public marks

PUBLIC MARKS with tags sha1 & hash

2009

md5.rednoize.com - reverse engineer md5 hashes - powered by rednoize.com

by CharlesNepote & 5 others, 2 comments
Moteur de recherche qui permet de retrouver des mots de passe hashés en md5 ou sha1.

2007

2006

MD5 Crack

by MageDealer
MD5 cracking site that uses Rainbow Tables and big dictionary search for md5 hash cracking

2005

Javascript md5 (and md4 and sha1)

by nhoizey & 5 others
The MD4, MD5 and SHA-1 algorithms are secure hash functions. They take a string input, and produce a fixed size number - 128 bits for MD4 and MD5; 160 bits for SHA-1. This number is a hash of the input - a small change in the input results in a substantial change in the output. The functions are thought to be secure, in the sense that it would require an enormous amount of computing power to find a string which hashes to a chosen value. In others words, there's no way to decrypt a secure hash. The uses of secure hashes include digital signatures and challenge hash authentication.

Javascript md5 (and md4 and sha1)

by Krome & 5 others
The MD4, MD5 and SHA-1 algorithms are secure hash functions. They take a string input, and produce a fixed size number - 128 bits for MD4 and MD5; 160 bits for SHA-1. This number is a hash of the input - a small change in the input results in a substantial change in the output. The functions are thought to be secure, in the sense that it would require an enormous amount of computing power to find a string which hashes to a chosen value. In others words, there's no way to decrypt a secure hash. The uses of secure hashes include digital signatures and challenge hash authentication.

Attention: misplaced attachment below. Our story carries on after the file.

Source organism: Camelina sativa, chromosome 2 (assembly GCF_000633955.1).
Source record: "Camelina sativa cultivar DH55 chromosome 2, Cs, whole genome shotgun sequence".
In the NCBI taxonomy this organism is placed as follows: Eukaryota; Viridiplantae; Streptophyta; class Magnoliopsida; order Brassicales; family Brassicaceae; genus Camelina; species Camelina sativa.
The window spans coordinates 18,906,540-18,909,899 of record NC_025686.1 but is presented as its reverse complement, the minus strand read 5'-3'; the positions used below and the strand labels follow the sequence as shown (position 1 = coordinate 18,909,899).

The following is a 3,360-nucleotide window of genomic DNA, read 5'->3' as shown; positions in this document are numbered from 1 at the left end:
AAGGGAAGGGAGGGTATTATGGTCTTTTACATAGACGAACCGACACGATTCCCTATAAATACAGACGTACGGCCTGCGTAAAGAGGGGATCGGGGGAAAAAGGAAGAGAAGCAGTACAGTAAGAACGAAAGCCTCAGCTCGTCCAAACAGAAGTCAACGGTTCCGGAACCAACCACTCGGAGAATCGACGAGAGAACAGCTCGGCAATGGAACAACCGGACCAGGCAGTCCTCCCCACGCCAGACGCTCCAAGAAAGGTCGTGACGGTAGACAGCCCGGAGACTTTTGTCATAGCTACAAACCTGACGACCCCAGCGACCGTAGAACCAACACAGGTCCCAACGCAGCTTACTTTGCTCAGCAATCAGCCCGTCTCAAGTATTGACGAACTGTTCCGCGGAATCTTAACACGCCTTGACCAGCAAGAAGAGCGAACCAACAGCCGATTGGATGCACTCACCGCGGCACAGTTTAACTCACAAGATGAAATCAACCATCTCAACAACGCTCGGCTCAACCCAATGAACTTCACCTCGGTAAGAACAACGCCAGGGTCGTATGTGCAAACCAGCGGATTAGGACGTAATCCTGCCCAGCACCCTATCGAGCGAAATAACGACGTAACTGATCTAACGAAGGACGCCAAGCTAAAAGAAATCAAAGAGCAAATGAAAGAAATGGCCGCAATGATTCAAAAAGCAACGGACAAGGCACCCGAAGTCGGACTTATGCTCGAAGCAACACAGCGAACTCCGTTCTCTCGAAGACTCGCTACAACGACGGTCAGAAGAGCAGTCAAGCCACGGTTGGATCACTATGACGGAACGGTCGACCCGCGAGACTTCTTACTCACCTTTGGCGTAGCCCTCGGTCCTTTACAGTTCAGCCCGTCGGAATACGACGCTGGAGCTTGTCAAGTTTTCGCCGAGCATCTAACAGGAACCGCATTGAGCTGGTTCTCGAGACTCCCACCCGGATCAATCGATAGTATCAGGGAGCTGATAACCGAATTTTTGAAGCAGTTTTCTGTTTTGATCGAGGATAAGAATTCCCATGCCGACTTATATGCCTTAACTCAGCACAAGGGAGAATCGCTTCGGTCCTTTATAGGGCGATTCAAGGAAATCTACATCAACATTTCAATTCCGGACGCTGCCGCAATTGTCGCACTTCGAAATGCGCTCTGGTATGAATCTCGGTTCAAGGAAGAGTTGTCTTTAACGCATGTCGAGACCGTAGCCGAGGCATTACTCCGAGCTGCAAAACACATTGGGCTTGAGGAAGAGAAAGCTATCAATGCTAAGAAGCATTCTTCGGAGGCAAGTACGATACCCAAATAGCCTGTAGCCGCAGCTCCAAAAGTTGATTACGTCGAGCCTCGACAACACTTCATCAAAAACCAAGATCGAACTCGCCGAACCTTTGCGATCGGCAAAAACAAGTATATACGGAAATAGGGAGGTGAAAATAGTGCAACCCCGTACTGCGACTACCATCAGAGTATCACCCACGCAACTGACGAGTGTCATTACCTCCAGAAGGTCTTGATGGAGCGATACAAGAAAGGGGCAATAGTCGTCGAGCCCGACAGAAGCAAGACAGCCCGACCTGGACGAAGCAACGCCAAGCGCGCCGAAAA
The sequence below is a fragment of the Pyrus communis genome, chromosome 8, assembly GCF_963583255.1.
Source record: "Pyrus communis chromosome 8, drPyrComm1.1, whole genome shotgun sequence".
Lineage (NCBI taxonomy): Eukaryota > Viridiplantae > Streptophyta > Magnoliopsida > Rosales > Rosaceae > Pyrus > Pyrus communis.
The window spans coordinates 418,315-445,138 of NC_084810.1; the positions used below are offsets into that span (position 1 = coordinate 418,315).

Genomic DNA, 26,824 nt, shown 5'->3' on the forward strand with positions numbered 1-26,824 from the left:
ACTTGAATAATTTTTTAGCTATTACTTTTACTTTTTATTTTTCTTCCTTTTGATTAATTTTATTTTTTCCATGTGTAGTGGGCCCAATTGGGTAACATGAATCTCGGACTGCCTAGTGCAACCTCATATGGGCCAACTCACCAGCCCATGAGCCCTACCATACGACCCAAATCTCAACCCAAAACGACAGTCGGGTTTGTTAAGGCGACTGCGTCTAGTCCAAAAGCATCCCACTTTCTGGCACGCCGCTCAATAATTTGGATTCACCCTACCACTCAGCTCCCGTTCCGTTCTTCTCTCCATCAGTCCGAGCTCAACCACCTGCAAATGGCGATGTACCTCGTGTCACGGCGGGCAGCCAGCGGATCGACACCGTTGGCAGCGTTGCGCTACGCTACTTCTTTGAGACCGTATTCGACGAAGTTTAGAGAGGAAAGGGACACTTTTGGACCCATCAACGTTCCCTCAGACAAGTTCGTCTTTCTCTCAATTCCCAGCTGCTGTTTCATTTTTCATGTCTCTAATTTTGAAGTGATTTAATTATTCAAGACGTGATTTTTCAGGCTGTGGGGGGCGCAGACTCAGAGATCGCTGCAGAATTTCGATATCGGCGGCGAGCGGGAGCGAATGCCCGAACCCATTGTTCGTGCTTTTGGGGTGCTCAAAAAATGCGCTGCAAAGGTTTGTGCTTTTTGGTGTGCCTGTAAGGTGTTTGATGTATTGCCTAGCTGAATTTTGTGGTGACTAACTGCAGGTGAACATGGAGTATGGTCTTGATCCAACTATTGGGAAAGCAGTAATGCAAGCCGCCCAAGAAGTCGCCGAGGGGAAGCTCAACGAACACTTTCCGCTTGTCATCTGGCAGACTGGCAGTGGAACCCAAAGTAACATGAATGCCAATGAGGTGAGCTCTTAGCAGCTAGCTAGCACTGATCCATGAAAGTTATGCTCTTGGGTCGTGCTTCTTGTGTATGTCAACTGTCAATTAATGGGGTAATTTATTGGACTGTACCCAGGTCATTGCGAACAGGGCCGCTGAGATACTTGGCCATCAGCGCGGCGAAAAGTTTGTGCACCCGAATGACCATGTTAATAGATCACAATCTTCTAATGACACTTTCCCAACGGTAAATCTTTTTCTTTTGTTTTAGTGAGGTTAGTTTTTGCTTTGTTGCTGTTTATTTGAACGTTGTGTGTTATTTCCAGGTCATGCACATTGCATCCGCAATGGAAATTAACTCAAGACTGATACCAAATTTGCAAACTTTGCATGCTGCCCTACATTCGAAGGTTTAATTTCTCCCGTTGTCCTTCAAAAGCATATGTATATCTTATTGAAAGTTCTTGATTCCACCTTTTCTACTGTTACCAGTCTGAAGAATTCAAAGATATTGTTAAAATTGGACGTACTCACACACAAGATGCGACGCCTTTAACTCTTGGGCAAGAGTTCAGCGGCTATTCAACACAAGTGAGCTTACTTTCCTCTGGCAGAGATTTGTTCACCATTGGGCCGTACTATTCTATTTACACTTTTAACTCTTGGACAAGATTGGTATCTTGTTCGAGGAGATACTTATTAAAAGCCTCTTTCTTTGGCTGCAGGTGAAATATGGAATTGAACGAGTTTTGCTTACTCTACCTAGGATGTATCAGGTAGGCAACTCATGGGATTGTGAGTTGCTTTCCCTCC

Javascript md4, md5 and sha1 algorithms

by benoit & 5 others
The MD4, MD5 and SHA-1 algorithms are secure hash functions. They take a string input, and produce a fixed size number - 128 bits for MD4 and MD5; 160 bits for SHA-1. This number is a hash of the input - a small change in the input results in a substantial change in the output. The functions are thought to be secure, in the sense that it would require an enormous amount of computing power to find a string which hashes to a chosen value. In others words, there's no way to decrypt a secure hash. The uses of secure hashes include digital signatures and challenge hash authentication.

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Active users

CharlesNepote
last mark : 14/05/2009 12:56

realmip
last mark : 29/01/2007 14:36

MageDealer
last mark : 10/11/2006 12:38

nhoizey
last mark : 03/02/2005 12:47

Krome
last mark : 03/02/2005 07:44

benoit
last mark : 03/02/2005 17:24